Band Review: The Macpodz

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A snowy Friday night in Ann Arbor makes going to a concert at The Ark a comfortable, exciting experience for most grownups. At a typical show here, you would expect to see a variety of Ann Arbor’s hip young adults (and when I say young, I mean 20-30 years old) mixed with a plethora of middle-aged, music-loving couples. When The Macpodz played, however, it was different: the relatively small venue was packed with high school students, music teachers young and old, parents, kids, elderly citizens, etc. The crowd displayed a great range of social diversity, with slightly withered ex-rockers, young, ambitious musicians, fun, lively, show-going ‘modern hippies’, a range of excited high school students, and even several elementary and high school teachers, all spread about the venue. Overall, the crowd sufficiently reflected the happy, beautiful, liberal mood of this town—and, with soul-driven, passionate musical fusion, that is exactly what The Macpodz did.

Prior to this show, I had never seen The Macpodz. I did not know what to expect. I thought they were merely a funky soul jam band, which would place them (inevitably) below Ann Arbor’s steadily rising funk phenomenon, Sole Transit. Humiliatingly out of the loop as to what this band actually sounded like, I prepared myself for a Top Of The Park-esque concert with decent, cliché music and several middle-aged couples releasing the stresses of the week by dancing wildly next to the stage. Unbeknownst to me, however, my ears were about to experience an inspirational, musically intimidating, and mind-boggling set of songs.

The band walked on stage, all of them grinning: bassist Brennan Andes took center stage, in front of drummer Griffin Bastian; percussionist, vocalist, and flautist Nick Ayers stepped behind a large set of percussion-based instruments on the right side of the stage; keyboardist Jesse Clayton placed himself on the left side of the stage, surrounded by two electric keyboards, a grand piano, and what appeared to be a sound effects machine, and trumpet player Ross Huff picked up his horn on right-center.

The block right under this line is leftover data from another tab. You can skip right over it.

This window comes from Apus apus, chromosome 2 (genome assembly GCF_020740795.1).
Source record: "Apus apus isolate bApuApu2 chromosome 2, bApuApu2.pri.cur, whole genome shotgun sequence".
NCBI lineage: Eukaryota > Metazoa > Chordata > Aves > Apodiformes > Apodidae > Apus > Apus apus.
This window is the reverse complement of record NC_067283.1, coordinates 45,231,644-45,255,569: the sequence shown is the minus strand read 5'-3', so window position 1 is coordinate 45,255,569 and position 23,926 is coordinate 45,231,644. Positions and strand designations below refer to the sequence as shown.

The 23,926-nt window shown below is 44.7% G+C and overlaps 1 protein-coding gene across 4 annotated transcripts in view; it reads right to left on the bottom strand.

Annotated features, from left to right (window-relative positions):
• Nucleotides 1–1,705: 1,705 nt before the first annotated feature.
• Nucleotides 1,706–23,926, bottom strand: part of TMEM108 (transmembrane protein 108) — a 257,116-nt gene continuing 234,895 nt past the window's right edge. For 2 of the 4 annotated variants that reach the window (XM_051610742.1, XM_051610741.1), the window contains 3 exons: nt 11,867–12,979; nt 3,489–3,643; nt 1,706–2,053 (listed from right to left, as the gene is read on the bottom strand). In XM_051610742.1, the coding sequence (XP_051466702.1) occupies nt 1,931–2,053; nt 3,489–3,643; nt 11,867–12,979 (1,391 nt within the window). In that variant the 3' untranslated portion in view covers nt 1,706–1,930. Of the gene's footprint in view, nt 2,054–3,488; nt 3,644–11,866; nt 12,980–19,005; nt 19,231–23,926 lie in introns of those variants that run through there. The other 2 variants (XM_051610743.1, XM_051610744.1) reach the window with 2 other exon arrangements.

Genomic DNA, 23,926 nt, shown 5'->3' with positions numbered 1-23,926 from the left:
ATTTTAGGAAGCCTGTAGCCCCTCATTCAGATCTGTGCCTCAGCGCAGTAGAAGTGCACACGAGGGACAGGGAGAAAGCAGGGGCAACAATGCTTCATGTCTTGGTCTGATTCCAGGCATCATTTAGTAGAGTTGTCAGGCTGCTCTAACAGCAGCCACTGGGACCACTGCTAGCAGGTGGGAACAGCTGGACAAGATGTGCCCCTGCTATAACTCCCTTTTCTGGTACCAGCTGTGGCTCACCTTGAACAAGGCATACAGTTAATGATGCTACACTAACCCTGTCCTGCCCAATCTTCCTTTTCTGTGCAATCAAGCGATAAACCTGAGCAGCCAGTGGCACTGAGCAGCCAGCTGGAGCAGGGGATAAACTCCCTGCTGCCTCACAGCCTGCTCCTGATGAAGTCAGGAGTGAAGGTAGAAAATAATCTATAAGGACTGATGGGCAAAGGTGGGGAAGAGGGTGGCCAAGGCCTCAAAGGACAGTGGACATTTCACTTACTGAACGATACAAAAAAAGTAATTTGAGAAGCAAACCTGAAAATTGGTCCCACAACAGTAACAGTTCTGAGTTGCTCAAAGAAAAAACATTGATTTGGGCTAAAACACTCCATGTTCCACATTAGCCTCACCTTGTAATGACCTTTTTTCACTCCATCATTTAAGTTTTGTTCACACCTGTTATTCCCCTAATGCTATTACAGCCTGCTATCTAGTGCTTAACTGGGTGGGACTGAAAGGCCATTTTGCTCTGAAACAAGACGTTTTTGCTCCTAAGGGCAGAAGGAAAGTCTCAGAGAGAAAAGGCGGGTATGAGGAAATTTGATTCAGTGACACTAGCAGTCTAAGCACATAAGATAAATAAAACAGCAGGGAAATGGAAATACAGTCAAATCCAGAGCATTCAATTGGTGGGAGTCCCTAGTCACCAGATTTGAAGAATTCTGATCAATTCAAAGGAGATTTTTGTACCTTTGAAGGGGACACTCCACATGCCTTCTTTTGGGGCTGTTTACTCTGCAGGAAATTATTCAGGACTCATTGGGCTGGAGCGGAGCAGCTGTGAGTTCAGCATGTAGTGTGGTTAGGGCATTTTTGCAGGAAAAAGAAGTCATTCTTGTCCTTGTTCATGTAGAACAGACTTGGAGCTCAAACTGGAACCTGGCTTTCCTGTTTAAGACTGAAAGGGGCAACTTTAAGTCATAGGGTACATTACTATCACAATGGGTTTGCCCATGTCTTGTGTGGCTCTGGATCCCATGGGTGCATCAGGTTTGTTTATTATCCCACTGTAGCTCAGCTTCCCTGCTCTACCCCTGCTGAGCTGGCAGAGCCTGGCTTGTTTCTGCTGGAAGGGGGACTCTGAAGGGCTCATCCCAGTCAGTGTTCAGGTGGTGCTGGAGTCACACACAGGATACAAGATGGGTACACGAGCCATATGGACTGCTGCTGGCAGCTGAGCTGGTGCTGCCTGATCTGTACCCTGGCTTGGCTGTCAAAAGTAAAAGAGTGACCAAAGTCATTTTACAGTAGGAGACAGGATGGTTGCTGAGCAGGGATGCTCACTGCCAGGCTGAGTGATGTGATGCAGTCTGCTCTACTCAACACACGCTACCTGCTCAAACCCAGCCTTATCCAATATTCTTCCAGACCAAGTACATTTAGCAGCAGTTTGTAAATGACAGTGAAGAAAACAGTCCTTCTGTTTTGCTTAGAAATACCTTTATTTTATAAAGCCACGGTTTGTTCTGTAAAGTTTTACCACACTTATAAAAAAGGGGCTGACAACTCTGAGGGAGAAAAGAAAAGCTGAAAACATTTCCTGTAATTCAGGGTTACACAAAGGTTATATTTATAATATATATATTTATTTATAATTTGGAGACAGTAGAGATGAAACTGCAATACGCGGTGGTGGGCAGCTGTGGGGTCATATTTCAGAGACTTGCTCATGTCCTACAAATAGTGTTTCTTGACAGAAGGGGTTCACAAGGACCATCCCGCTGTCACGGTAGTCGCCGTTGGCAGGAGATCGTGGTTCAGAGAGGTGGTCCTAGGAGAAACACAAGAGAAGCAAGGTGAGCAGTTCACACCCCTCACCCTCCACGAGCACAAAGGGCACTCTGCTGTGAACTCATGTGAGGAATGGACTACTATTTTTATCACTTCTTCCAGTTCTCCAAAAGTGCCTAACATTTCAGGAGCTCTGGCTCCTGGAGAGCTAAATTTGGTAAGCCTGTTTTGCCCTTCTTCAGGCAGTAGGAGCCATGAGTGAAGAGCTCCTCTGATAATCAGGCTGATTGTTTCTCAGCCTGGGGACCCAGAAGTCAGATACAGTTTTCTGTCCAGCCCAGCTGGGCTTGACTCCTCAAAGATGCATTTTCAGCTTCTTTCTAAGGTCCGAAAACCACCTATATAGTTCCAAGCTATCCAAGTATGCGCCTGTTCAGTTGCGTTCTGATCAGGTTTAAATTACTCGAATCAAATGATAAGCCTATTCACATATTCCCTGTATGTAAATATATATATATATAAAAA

The first song started off slow, with a sporadic light display—a sort of avant-garde piece with gradual, crescendo lines, culminating in bursts of improvisational, experimental breakdowns. The band then moved on to more traditional funk with hints of jazz—complex time signatures and multiple driving beats (Bastian’s infallibly powerful rhythms, mixed with Ayers’s grooving percussion complements). The band’s overall talent is beyond local entertainment; not only is each member a master at his instrument, but they were all obviously consumed by a powerful passion for music. Their persona was laid back and happy, mixed with random and ridiculous. Vocalist Ayers’s performance tactics were marked by dramatic, somewhat sexual movements while singing, such as licking the microphone and thrashing about the stage. Andes would occasionally exchange glances with Bastian or Clayton, and both of them would simply nod their heads and laugh, as if they were having a telekinetic conversation through audible artistry—when really, each musician was on a distinct mental level, separate from everyone else in the room except for themselves and their music.

The Macpodz’s performance at The Ark was indescribably put together, perfected, and audibly beautiful, making them one of the most innovative, personality-defining bands in this town. With music, they represent Ann Arbor—soulful, relaxed, and free.

Learn more at the Macpodz website

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